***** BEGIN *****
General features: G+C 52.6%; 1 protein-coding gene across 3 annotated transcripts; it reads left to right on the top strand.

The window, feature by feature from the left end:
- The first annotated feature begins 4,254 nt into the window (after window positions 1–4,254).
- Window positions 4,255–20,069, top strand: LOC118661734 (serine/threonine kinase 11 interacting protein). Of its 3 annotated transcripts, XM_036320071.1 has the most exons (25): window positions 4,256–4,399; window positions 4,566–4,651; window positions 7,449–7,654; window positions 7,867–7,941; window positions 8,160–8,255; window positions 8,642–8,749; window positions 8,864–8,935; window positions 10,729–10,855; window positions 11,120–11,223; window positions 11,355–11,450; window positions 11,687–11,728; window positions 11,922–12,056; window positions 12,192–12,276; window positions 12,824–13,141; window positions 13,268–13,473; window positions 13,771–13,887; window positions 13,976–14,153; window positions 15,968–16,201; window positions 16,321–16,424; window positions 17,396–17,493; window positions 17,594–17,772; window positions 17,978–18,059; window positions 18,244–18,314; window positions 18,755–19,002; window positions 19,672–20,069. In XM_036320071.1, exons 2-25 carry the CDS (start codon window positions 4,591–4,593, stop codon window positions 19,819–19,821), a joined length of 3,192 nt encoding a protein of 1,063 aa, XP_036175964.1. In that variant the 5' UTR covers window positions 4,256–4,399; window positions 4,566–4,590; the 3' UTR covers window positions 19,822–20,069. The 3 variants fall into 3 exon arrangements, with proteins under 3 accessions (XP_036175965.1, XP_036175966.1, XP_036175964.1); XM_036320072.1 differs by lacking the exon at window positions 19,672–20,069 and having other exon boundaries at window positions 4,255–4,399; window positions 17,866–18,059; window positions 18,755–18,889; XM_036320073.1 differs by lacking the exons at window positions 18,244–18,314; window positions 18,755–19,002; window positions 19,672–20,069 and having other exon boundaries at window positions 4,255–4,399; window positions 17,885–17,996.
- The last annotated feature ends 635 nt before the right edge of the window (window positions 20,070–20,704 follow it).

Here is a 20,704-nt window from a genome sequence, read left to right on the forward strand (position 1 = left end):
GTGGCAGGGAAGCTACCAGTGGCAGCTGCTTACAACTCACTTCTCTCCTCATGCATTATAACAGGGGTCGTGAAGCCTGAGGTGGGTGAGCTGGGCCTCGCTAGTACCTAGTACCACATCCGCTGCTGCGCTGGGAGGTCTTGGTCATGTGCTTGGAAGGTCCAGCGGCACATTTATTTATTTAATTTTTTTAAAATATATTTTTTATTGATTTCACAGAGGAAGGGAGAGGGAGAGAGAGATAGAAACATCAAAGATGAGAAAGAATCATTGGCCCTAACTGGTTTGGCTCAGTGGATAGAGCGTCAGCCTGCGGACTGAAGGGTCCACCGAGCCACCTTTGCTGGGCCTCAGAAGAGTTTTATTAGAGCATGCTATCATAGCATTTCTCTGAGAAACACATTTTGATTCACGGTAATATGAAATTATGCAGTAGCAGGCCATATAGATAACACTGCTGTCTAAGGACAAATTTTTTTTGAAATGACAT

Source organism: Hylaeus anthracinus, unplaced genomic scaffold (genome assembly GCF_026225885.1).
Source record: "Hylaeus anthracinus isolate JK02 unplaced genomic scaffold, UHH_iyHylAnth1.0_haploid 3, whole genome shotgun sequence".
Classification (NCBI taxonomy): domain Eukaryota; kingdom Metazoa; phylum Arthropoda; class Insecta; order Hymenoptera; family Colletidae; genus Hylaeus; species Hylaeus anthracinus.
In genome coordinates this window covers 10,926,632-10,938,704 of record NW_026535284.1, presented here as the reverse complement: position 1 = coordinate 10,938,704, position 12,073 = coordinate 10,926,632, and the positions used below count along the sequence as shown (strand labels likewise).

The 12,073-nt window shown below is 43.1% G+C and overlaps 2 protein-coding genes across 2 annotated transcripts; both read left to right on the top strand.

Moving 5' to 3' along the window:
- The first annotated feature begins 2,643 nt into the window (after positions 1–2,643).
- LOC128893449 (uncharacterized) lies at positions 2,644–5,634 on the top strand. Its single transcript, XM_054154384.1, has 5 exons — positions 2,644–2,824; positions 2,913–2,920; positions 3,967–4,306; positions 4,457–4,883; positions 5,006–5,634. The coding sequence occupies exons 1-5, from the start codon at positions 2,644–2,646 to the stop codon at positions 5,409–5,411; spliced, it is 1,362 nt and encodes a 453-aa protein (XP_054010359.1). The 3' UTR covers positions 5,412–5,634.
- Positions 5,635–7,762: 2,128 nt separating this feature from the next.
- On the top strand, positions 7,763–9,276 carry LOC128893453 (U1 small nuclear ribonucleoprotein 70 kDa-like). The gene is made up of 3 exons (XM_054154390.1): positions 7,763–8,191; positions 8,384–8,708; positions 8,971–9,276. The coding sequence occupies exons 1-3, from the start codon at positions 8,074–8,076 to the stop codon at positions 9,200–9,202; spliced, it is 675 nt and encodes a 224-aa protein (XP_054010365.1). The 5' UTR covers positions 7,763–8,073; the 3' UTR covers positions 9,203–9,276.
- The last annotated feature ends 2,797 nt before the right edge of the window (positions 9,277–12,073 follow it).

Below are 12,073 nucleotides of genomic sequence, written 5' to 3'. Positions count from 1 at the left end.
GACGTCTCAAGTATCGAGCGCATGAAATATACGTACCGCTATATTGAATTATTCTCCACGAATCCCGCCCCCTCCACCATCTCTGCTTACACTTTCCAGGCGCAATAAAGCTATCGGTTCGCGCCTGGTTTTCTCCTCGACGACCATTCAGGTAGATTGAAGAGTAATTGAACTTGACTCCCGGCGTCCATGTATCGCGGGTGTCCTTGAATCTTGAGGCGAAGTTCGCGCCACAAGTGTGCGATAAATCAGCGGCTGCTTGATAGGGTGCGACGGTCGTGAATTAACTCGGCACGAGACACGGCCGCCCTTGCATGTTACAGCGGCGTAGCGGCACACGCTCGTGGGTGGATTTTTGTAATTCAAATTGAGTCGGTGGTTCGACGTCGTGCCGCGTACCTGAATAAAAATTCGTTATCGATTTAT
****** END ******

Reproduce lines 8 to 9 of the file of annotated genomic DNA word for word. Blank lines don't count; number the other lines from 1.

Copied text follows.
Source organism: Hylaeus anthracinus, unplaced genomic scaffold (genome assembly GCF_026225885.1).
Source record: "Hylaeus anthracinus isolate JK02 unplaced genomic scaffold, UHH_iyHylAnth1.0_haploid 3, whole genome shotgun sequence".